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  • furtherance of this objective at the EU level.

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  • There were no significant differences between those taking ginkgo and those taking placebo on any of the objective or subjective measures.

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  • The light exiting the echelle grating then enters a three lens objective where it is focussed onto a detector array.

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  • The objective of Rush Hour is to move the little red car out of the snarled up traffic gridlock that the game begins with.

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  • They successfully completed their main objective of removing and replacing a faulty gyroscope on the International Space Station.

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  • The Agency would report to the Secretary of State for health as the agency's primary objective is to protect public health.

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  • different heuristics may have a different effect in each objective of the problem.

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  • The Euclidean paradigm of mathematics as an objective, absolute, incorrigible and rigidly hierarchical body of knowledge is increasingly under question.

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  • Siege gives the player the task of defending a castle, with the objective of stopping an invasion from an endless horde of undead.

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  • humorous banter with neither party revealing their true objective.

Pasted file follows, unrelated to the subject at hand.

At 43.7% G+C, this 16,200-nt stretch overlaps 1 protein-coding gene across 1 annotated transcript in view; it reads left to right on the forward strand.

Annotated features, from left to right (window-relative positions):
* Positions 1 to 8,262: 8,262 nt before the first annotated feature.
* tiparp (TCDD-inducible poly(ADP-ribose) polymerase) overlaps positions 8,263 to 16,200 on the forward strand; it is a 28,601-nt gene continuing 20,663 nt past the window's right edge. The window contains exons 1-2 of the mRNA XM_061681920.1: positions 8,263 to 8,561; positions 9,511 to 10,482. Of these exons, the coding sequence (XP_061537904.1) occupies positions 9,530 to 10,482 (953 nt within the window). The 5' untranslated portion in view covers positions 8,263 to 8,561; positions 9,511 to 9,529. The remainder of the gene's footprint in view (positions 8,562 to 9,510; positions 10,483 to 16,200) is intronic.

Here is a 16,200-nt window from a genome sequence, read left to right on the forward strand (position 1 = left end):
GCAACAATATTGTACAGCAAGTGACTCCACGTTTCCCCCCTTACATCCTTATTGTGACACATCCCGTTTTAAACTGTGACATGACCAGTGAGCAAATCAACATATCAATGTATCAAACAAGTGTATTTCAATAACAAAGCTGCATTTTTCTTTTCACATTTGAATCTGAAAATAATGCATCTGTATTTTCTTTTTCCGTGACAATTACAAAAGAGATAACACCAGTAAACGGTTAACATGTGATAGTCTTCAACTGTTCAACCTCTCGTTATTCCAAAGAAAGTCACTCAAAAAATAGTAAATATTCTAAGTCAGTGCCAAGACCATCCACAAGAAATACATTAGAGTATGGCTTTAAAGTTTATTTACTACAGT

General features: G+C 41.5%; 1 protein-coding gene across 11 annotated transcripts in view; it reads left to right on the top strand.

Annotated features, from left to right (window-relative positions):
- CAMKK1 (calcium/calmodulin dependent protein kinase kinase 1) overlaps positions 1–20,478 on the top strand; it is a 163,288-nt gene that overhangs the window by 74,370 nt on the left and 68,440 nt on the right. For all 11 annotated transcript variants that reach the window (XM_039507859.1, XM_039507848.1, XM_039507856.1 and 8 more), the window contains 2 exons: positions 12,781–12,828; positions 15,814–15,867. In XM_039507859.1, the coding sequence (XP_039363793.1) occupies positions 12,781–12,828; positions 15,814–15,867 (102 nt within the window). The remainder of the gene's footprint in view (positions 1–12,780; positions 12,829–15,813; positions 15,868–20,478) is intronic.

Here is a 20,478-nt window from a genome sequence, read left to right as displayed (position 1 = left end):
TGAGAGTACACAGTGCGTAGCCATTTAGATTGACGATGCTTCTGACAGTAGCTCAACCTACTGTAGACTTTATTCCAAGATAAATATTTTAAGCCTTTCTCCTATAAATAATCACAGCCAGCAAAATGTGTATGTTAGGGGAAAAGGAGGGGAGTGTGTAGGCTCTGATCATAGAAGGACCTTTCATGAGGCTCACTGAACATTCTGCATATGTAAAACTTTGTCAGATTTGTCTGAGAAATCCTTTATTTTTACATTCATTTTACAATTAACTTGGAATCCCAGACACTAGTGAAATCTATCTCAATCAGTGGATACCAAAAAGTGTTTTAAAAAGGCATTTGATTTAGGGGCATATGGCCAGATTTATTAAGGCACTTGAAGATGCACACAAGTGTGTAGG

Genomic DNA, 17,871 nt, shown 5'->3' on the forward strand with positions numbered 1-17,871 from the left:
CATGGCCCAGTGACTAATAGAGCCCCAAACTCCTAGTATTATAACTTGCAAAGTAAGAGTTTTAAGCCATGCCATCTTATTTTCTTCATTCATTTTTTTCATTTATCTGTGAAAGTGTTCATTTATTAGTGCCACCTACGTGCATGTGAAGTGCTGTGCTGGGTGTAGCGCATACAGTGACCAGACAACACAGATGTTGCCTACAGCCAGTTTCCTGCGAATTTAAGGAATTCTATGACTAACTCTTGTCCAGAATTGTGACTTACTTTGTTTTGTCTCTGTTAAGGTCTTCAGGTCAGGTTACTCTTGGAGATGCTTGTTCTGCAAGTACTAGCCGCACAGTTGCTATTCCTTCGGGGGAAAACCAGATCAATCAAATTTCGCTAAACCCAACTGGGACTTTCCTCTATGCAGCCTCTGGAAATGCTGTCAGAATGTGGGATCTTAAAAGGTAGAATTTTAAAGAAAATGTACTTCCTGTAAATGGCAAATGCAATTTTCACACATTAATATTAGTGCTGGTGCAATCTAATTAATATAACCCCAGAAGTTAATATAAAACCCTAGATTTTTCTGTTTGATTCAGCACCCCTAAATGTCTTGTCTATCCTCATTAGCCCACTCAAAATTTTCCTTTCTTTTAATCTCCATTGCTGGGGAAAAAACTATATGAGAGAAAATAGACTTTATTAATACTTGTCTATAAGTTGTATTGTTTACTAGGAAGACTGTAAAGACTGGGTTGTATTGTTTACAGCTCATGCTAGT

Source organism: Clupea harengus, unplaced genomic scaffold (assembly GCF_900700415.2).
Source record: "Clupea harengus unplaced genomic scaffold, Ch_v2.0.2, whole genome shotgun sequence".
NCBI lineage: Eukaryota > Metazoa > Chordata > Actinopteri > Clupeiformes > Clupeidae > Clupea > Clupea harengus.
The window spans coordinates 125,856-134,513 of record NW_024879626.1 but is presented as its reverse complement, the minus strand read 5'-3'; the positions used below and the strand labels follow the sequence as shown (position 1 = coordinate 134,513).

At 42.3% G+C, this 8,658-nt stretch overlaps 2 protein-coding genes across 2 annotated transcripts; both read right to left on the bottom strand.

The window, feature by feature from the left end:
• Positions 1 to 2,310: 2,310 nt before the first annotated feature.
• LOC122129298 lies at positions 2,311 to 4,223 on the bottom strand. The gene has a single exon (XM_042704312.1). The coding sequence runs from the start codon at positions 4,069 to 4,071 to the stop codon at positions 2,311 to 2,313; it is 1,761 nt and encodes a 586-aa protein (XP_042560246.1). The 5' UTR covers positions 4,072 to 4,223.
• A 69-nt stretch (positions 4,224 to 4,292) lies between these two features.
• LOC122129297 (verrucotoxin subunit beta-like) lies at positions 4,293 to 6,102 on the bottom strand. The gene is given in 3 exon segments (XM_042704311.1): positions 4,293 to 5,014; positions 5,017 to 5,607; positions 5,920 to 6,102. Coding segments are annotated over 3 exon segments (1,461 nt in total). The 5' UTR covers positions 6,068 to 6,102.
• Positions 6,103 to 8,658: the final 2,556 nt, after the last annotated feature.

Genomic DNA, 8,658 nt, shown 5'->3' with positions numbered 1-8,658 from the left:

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  • AB - OBJECTIVE: To assess the place of laparoscopically assisted vaginal hysterectomy in the treatment of endometrial cancer.

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  • Top of Page Philosophical idealism comes in two forms: subjective Idealism and objective Idealism.

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  • immersion lenses: 1. Focus the image using a lower power air objective.

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  • immersion objective is an odds on winner.

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  • Using oil immersion lenses: 1. Focus the image using a lower power air objective.

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  • The firm prides itself on giving impartial, objective, quality advice to clients.

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  • The Moslem objective seems to be simply to destroy the infidel.

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  • Her objective here can only be to falsely inflate the number of refugees emanating from the so-called " Milosevic case area.

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  • Multimedia Networking for inhabited television The objective of the project was to explore Inhabited Television as a challenging application for multimedia networks.

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  • interdependence of objective events among themselves " .

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  • However, the downside of this approach is that the psychologist may become too involved and unable to make recordings in an objective manner.

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  • The objective is to measure up- and downward spectral irradiances in the wavelength range between 295 and 1700 nm.

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  • musk ketone (' Biosil ' prepared slide ), 3.5x objective, no eyepiece.

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  • Our objective was to study the odd landforms developed on the gypsum - deep tubes dissolved into the surface.

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  • laudable objective.

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  • leguminous trees for dry season feeding has been the main technical objective for us in collaboration with our Link partners.

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  • Bristol is highly likely to lose its Objective 2 EU status (based on GDP per head) from 2006.